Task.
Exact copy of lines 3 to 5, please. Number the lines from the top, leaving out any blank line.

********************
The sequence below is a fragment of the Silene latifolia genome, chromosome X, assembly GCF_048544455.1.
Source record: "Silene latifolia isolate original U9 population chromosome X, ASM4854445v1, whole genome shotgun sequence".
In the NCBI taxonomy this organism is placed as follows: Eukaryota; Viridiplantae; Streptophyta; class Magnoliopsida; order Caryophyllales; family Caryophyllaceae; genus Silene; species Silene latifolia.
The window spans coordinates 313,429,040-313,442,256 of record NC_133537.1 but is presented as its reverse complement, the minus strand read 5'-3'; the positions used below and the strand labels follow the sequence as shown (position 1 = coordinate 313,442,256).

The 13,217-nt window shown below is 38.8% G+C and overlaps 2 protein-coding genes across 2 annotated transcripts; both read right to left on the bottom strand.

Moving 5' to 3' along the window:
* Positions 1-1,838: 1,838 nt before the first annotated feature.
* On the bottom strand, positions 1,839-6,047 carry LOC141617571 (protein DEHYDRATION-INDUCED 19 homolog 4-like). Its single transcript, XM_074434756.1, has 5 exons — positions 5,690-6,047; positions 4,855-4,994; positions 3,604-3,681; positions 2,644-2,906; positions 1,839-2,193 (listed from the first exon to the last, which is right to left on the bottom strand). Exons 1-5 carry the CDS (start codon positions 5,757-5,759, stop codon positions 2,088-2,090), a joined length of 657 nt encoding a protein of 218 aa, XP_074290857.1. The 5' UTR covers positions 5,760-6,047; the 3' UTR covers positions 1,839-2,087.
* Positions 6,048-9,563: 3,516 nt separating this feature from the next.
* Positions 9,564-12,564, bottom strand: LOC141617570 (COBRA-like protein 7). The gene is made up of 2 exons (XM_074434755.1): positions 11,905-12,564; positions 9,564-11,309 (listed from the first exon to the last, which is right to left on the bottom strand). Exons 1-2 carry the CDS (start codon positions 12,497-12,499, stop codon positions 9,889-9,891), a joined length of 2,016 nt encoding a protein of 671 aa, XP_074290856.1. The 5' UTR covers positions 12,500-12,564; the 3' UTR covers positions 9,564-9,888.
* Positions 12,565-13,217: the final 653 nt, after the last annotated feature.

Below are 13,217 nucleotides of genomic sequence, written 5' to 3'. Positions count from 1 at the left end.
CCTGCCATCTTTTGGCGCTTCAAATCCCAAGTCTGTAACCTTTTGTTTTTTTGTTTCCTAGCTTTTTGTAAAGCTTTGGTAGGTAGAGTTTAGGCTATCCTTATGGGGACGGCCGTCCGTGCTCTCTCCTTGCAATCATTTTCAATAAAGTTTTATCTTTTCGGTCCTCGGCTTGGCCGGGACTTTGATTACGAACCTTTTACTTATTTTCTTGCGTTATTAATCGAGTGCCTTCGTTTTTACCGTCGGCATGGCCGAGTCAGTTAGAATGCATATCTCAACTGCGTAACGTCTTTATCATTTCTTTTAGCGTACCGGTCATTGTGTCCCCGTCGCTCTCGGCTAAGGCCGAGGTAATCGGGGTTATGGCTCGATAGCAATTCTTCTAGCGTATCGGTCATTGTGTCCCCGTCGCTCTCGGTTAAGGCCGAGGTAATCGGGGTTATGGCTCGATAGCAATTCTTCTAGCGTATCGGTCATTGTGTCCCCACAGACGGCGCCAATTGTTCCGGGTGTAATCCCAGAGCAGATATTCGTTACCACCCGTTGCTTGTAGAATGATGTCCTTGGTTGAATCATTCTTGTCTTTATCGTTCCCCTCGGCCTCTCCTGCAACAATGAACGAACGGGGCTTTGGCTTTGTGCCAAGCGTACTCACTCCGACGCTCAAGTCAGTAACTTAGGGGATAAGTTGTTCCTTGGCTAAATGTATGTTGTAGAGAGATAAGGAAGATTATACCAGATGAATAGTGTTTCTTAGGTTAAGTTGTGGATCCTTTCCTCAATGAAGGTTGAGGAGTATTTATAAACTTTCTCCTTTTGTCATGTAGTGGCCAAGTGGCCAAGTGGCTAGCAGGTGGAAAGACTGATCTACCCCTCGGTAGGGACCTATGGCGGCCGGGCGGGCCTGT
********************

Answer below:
In the NCBI taxonomy this organism is placed as follows: Eukaryota; Viridiplantae; Streptophyta; class Magnoliopsida; order Caryophyllales; family Caryophyllaceae; genus Silene; species Silene latifolia.
The window spans coordinates 313,429,040-313,442,256 of record NC_133537.1 but is presented as its reverse complement, the minus strand read 5'-3'; the positions used below and the strand labels follow the sequence as shown (position 1 = coordinate 313,442,256).

The 13,217-nt window shown below is 38.8% G+C and overlaps 2 protein-coding genes across 2 annotated transcripts; both read right to left on the bottom strand.